Technical Paper

Numerical Analysis of Pollutant Formation in Direct-Injection Spark-Ignition Engines by Incorporating the G-Equation with a Flamelet Library

Direct-injection spark-ignition (DISI) engines are regarded as a promising technology for the reduction of fuel consumption and improvement of engine thermal efficiency. However, due to direct injection, the shortened fuel-air mixing duration leads to a spatial gradient of the equivalence ratio, and these locally rich regions cause the formation of particulate matter. In the current study, numerical investigations on pollutant formation in a DISI engine were performed using combined flamelet models for premixed and diffusion flames. The G-equation model for partially premixed combustion was improved by incorporating the laminar flamelet library. Gasoline fuel was represented as a ternary mixture of gasoline surrogate and its laminar flame speeds were obtained under a wide range of engine operating conditions.
Technical Paper

A Study of Emissions Reduction through Dual-Fuel Combustion with Propane in a Compression Ignition Engine

Novel Diesel combustion concepts such as premixed charge compression ignition (PCCI) and reactivity controlled compression ignition (RCCI) promise lower NOx and PM emissions than those of conventional Diesel combustion. RCCI, which can be implemented using low-reactivity fuels such as gasoline or gases and high-reactivity fuels such as Diesel, has the potential to achieve extremely low emissions and improved thermal efficiency. However, to achieve RCCI combustion, a higher boost pressure than that of a conventional engine is required because a high EGR rate and a lean mixture are necessary to achieve a low combustion temperature. However, higher boost pressures can cause damage to intake systems. In this research, the addition of gaseous fuel to a CI engine is investigated to reduce engine emissions, mainly NOx and PM emissions, with the same IMEP level. Two different methods were evaluated.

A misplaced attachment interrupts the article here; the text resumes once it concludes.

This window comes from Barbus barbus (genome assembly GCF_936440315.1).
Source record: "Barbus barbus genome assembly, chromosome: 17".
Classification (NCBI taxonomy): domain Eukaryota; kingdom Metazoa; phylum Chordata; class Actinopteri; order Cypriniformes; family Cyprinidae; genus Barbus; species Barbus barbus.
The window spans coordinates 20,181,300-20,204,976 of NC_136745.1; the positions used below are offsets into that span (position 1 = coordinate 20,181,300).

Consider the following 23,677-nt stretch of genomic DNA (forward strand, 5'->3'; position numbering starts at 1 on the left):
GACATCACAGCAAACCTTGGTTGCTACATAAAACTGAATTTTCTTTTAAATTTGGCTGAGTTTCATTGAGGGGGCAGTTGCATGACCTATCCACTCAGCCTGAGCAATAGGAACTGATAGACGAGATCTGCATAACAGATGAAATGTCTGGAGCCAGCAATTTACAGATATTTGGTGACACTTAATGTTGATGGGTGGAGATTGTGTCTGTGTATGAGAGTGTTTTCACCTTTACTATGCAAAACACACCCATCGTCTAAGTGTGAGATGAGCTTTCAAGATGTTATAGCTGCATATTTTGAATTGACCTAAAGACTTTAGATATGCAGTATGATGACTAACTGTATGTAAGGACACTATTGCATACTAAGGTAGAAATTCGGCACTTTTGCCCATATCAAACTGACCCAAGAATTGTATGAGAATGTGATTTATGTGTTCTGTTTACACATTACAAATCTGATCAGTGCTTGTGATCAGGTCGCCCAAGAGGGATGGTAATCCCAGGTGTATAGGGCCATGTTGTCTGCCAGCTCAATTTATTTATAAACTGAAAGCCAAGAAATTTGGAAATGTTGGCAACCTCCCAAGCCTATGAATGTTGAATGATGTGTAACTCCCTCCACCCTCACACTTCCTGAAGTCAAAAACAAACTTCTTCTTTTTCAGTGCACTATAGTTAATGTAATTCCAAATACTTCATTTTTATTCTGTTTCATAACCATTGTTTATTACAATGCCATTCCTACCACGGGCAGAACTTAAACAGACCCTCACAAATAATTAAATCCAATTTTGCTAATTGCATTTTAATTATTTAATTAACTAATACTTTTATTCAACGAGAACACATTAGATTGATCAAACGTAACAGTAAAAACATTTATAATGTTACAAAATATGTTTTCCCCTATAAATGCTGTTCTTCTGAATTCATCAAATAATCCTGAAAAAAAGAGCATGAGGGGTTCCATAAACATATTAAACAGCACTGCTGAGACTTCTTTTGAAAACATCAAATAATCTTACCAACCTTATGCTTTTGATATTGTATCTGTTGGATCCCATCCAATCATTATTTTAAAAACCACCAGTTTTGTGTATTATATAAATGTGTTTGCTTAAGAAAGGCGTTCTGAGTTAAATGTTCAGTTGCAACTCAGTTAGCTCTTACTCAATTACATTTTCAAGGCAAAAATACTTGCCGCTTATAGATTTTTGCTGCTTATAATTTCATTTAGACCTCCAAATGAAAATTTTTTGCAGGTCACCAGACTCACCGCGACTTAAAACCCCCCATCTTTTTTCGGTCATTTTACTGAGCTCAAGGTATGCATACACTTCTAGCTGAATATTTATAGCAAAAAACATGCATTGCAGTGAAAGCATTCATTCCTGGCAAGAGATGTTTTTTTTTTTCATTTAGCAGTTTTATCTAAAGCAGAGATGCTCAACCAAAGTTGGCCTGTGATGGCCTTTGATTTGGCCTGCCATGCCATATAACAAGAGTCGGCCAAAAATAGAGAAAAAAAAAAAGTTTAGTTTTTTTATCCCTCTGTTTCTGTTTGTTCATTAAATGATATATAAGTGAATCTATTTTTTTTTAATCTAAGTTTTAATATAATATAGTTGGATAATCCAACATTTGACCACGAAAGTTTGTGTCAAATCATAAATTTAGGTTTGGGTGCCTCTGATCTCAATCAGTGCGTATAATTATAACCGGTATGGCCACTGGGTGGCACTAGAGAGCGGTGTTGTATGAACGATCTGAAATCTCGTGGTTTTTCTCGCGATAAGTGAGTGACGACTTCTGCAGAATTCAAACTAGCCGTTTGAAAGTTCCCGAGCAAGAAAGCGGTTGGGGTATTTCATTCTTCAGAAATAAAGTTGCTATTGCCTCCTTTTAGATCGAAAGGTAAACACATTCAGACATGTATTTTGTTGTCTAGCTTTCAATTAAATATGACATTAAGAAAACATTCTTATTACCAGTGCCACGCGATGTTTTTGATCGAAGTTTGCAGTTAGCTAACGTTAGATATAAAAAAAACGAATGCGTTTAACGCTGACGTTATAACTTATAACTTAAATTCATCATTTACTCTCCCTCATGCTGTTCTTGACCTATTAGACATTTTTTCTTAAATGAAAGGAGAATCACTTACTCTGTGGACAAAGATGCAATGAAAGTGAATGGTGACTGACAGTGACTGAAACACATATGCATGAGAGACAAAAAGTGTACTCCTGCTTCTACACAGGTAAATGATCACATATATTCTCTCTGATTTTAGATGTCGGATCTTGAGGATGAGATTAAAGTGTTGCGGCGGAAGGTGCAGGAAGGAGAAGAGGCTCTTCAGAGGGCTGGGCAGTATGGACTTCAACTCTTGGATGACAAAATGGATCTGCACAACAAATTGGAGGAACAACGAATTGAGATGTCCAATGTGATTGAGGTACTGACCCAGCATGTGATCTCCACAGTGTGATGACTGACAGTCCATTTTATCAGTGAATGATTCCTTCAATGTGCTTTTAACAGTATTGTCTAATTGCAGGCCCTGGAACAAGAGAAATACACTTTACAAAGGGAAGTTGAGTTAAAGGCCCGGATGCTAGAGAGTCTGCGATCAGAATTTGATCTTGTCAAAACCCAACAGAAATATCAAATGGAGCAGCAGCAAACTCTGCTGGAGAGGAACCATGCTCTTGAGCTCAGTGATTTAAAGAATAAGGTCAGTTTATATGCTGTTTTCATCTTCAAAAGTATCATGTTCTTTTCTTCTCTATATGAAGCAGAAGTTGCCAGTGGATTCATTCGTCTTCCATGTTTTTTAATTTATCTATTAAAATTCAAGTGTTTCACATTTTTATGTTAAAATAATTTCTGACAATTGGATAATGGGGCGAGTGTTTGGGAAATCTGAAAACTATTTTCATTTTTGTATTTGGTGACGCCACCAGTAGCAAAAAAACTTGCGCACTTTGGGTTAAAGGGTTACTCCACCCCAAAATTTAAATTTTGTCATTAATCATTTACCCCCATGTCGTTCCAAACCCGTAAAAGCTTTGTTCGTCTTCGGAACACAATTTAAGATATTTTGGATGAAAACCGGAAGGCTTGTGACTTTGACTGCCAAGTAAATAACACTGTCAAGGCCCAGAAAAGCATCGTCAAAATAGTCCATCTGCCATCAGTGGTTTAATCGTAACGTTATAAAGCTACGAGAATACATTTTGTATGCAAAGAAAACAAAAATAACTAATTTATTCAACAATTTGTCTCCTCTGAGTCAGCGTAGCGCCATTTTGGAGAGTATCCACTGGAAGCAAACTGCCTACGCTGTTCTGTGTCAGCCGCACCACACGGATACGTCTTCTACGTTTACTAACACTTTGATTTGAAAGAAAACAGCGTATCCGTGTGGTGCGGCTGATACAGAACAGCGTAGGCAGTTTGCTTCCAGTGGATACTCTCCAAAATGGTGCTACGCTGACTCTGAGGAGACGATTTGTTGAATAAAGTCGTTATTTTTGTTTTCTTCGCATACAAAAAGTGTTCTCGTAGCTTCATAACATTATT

Technical Paper

Study on the Application of the Waste Heat Recovery System to Heavy-Duty Series Hybrid Electric Vehicles

A waste heat recovery system is applied to a heavy-duty series hybrid electric vehicle. The engine in a series hybrid electric vehicle can operate at steady state for most of the time because the engine and drivetrain are decoupled, providing the waste heat recovery system with a steady state heat source. Thus, it is possible to optimize the waste heat recovery system design while maximizing the amount of useful energy converted in the system. To realize such a waste heat recovery system, the Rankine steam cycle is selected for the bottoming cycle. The heat exchanger is implemented as a quasi-1D simulation model to calculate the accurate quantity of recovered energy and to determine the working fluid state. The optimal geometric characteristics of the heat exchanger and the efficiency are considered according to the working fluid. The Rankine steam cycle model is constructed, and the output power is calculated.
Journal Article

The Measurement of Penetration Length of Diesel Spray by Using Background Oriented Schlieren Technique

The measurement of spray penetration length is one of crucial tasks for understanding the characteristics of diesel spray and combustion. For this reason, many researchers have devised various measurement techniques, including Mie scattering, schlieren photography, and laser induced exciplex fluorescence (LIEF). However, the requirements of expensive lasers, complicated optics, delicate setups, and tracers that affect fuel characteristics have been disadvantages of previous techniques. In this study, the background-oriented schlieren (BOS) technique is employed to measure the vapor penetration length of diesel spray for the first time. The BOS technique has a number of benefits over the previous techniques because of its quantitative, non-intrusive nature which does not require lasers, mirrors, optical filters, or fuel tracers.
Technical Paper

Study of a Stratification Effect on Engine Performance in Gasoline HCCI Combustion by Using the Multi-zone Method and Reduced Kinetic Mechanism

A gasoline homogeneous charged compression ignition (HCCI) called the controlled auto ignition (CAI) engine is an alternative to conventional gasoline engines with higher efficiency and lower emission levels. However, noise and vibration are currently major problems in the CAI engine. The problems result from fast burning speeds during combustion, because in the CAI engine combustion is controlled by auto-ignition rather than the flame. Thus, the ignition delay of the local mixture has to vary according to the location in the combustion chamber to avoid noise and vibration. For making different ignition delays, stratification of temperature or mixing ratio was tested in this study. In charge stratification, which determines the difference between the start of combustion among charges with different properties, two kinds of mixtures with different properties flow into two intake ports.